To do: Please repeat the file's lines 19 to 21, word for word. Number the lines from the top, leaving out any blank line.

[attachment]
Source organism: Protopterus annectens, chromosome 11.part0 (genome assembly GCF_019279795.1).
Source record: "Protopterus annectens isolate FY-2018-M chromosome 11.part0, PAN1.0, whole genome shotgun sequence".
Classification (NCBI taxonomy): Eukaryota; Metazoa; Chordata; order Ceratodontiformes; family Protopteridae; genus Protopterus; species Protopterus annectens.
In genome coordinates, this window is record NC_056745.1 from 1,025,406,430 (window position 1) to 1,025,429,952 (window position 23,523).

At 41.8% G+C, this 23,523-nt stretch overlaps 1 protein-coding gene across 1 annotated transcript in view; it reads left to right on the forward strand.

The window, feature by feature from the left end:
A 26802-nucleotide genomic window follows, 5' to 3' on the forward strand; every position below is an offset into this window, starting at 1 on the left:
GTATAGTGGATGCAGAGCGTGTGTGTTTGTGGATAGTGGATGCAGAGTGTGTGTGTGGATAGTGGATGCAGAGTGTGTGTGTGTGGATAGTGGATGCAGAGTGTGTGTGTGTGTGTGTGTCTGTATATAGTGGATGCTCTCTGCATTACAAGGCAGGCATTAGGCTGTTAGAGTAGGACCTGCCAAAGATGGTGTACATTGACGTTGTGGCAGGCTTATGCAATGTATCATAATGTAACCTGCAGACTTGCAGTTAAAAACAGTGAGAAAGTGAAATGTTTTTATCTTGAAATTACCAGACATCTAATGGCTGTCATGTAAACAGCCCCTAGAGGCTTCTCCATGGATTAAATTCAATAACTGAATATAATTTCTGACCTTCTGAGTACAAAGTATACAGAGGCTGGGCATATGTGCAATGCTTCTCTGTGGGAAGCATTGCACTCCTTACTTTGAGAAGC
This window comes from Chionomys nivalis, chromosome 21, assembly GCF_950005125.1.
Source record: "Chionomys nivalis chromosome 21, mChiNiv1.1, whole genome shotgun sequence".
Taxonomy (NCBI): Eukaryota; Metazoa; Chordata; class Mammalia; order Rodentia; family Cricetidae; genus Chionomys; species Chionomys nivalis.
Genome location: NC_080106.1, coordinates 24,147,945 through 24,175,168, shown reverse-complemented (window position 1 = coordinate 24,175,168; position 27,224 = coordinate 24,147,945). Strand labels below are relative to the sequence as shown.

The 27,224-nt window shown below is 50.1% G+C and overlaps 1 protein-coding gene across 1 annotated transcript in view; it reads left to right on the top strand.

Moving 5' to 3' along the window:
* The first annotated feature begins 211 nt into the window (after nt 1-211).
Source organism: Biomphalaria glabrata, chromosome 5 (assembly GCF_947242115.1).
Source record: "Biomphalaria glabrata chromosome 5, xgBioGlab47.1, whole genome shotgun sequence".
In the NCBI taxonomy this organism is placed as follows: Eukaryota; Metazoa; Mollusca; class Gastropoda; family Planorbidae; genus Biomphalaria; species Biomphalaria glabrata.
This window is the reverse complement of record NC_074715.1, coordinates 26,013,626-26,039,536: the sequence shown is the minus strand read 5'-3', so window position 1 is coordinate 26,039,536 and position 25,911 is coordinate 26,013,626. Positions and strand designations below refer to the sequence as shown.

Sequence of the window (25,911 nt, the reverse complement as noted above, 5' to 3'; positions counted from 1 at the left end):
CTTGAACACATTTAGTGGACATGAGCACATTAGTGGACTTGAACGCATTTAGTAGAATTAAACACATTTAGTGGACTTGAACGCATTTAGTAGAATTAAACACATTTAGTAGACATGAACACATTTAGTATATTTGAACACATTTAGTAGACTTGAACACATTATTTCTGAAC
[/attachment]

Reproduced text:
This window is the reverse complement of record NC_074715.1, coordinates 26,013,626-26,039,536: the sequence shown is the minus strand read 5'-3', so window position 1 is coordinate 26,039,536 and position 25,911 is coordinate 26,013,626. Positions and strand designations below refer to the sequence as shown.

Sequence of the window (25,911 nt, the reverse complement as noted above, 5' to 3'; positions counted from 1 at the left end):
CTTGAACACATTTAGTGGACATGAGCACATTAGTGGACTTGAACGCATTTAGTAGAATTAAACACATTTAGTGGACTTGAACGCATTTAGTAGAATTAAACACATTTAGTAGACATGAACACATTTAGTATATTTGAACACATTTAGTAGACTTGAACACATTATTTCTGAAC